The gardens of the Victoria Memorial were designed by Lord Redesdale and David Prain. Emerson's assistant, Vincent Jerome Esch, designed the bridge of the north aspect and the garden gates. In 1902, Emerson engaged Esch to sketch his original design for the Victoria Memorial.

On top of the central dome of the Memorial is the 16 ft (4.9 m) figure of the Angel of Victory by Esch, which was cast by H.H. Martyn & Co. of Cheltenham.[15] Surrounding the dome are allegorical sculptures including Art, Architecture, Justice, and Charity and above the North Porch are Motherhood, Prudence and Learning.

The Victoria Memorial would end up with two statues of Victoria rather than one. George Frampton had been commissioned to produce a statue in Calcutta to commemorate the Queen's Diamond Jubilee in 1897. "Cast in bronze and depicts an enthroned and aged Victoria, looking down on her world while wearing the robes of the Star of India and holding the orb and sceptre." It arrived in Calcutta in 1902 and was unveiled on the maidan by Lord Curzon. In January 1914, Curzon commissioned Thomas Brock, who had also created the Victoria Memorial in London to produce a statue of Victoria in her coronation robes to serve as the 'keynote' of the central hall.[3]

The Angel of Victory, on top of the Memorial

The bronze gate at the entrance to the memorial, bearing the royal coat of arms, was also cast by Martyns.


The Victoria Memorial has 25 galleries.[16] These include the royal gallery, the national leader's gallery, the portrait gallery, central hall, the sculpture gallery, the arms and armory gallery, and the newer, Kolkata gallery. The Victoria Memorial has the largest single collection of the works of Thomas Daniell (1749–1840) and his nephew, William Daniell (1769–1837).[17] It also has a collection of rare and antiquarian books such as the illustrated works of William Shakespeare, the Arabian Nights and the Rubaiyat by Omar Khayyam as well as books about kathak dance and thumri music by Nawab Wajid Ali Shah. However, the galleries and their exhibitions, the programmatic elements of the memorial do not compete with the purely architectural spaces or voids.[18][19]

Statue of Lord Curzon

Victoria Gallery

The Victoria Gallery displays several portraits of Queen Victoria and Prince Albert, and paintings illustrating their lives, by Winterhalter, Frank Salisbury, and W. P. Frith.[20] These are copies of works of art in England. They include Victoria receiving the sacrament at her coronation in Westminster Abbey in June 1838; Victoria's wedding to Prince Albert in the Chapel Royal at St James's Palace in 1840; the christening of the Prince of Wales in St. George's Chapel, Windsor Castle, 1842; the wedding of the Prince of Wales to Alexandra of Denmark in 1863; and paintings of Victoria at the service for her Golden Jubilee at Westminster Abbey in 1887 and her Diamond Jubilee service at St Paul's Cathedral in June 1897. Queen Victoria's childhood rosewood pianoforte and her correspondence desk from Windsor Castle stand in the center of the room, having been presented to the Victoria Memorial by her son Edward VII. On the south wall hangs the oil painting by Vasily Vereshchagin of the state entry of the Prince of Wales into Jaipur in 1876.[20][21][22]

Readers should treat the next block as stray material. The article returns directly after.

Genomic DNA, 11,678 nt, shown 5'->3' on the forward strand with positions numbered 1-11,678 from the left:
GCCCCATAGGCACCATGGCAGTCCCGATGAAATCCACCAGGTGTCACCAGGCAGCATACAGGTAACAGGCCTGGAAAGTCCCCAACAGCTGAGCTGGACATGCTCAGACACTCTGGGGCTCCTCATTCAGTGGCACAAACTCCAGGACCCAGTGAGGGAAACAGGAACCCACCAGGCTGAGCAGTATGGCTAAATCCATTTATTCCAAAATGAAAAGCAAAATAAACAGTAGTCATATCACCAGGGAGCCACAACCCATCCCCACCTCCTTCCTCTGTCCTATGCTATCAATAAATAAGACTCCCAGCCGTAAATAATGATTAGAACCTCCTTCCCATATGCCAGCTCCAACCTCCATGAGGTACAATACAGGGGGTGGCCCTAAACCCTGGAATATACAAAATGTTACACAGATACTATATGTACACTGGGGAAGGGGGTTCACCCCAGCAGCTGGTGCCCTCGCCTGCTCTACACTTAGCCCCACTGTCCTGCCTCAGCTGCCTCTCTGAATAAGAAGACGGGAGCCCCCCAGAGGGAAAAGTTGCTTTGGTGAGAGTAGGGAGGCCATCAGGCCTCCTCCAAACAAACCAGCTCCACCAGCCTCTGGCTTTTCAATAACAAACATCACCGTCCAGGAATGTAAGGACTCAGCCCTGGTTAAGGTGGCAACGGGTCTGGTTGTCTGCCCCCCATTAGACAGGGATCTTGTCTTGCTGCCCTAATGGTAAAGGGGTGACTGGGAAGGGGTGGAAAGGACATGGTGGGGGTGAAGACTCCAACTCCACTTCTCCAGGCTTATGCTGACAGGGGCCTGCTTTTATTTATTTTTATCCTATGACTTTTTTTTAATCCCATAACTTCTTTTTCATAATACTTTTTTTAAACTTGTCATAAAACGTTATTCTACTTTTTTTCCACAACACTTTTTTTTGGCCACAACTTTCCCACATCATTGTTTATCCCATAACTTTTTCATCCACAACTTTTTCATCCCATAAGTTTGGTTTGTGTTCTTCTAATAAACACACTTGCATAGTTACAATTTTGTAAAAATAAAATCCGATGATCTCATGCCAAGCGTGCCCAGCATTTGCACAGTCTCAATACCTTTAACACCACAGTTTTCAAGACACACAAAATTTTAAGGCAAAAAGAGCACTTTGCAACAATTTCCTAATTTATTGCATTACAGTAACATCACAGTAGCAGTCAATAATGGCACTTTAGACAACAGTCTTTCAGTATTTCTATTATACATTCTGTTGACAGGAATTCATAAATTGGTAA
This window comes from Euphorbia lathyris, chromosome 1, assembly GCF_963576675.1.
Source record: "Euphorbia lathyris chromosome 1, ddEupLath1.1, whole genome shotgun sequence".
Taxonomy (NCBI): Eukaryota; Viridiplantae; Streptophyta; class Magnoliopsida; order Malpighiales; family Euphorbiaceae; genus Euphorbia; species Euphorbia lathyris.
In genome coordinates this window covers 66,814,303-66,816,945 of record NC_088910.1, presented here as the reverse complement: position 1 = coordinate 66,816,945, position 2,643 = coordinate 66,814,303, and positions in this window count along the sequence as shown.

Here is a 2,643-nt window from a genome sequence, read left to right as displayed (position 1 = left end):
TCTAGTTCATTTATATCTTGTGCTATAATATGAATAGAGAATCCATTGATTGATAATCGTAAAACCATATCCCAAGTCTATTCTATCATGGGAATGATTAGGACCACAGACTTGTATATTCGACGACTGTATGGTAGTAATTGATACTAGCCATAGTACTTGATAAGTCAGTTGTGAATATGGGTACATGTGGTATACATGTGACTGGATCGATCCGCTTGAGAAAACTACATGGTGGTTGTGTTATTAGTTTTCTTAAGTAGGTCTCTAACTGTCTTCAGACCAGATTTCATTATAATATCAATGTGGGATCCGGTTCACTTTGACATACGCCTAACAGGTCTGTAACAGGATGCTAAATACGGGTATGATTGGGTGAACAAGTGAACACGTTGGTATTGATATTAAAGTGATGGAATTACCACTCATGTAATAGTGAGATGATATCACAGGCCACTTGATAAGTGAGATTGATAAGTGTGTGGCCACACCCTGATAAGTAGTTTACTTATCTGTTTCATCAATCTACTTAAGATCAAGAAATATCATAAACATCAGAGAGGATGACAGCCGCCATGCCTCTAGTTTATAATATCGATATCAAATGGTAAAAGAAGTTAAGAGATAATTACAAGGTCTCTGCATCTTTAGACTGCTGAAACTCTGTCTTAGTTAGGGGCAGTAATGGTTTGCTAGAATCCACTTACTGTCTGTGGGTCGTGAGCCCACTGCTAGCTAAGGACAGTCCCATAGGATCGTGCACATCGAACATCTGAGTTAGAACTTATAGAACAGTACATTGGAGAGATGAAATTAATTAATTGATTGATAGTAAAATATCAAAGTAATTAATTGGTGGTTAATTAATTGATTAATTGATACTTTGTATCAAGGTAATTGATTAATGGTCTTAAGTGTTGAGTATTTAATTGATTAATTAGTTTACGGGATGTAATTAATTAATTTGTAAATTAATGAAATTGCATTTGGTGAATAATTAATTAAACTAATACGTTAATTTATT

Kolkata gallery

In the mid-1970s, the matter of a new gallery devoted to the visual history of Kolkata was promoted by Saiyid Nurul Hasan, the minister for education. In 1986, Hasan became the governor of West Bengal and chairman of the Victoria Memorial board of trustees. In November 1988, Hasan hosted an international seminar on the Historical perspectives for the Kolkata tercentenary. The Kolkata gallery concept was agreed and a design was developed leading to the opening of the gallery in 1992.[5] The Kolkata gallery houses a visual display of the history and development of Kolkata when the capital of India was transferred to New Delhi. The gallery also has a life-size diorama of Chitpur road in the late 1800s.[23]


Victoria Memorial gardens

The gardens at the Victoria memorial cover 64 acres (260,000 m2) and are maintained by a team of 21 gardeners. They were designed by Redesdale and David Prain. On Esch's bridge, between narrative panels by Goscombe John, there is a bronze statue of Victoria, by George Frampton. Empress Victoria is seated on her throne. In the paved quadrangles and elsewhere around the building, other statues commemorate Hastings, Charles Cornwallis, 1st Marquess Cornwallis, Robert Clive, Arthur Wellesley, and James Broun-Ramsay, 1st Marquess of Dalhousie. To the south of the Victoria, Memorial building is the Edward VII memorial arch. The arch has a bronze equestrian statue of Edward VII by Bertram Mackennal and a marble statue of Curzon by F. W. Pomeroy. The garden also contains statues of Lord William Bentinck, governor-general of India (1833–1835), George Robinson, 1st Marquess of Ripon, governor-general of India (1880–84), and Rajendra Nath Mookerjee, a pioneer industrialist of Bengal.[5] Following an order of the West Bengal High Court in 2004, an entry fee was imposed for the gardens, a decision welcomed by the general public except for few voices of dissent.[24]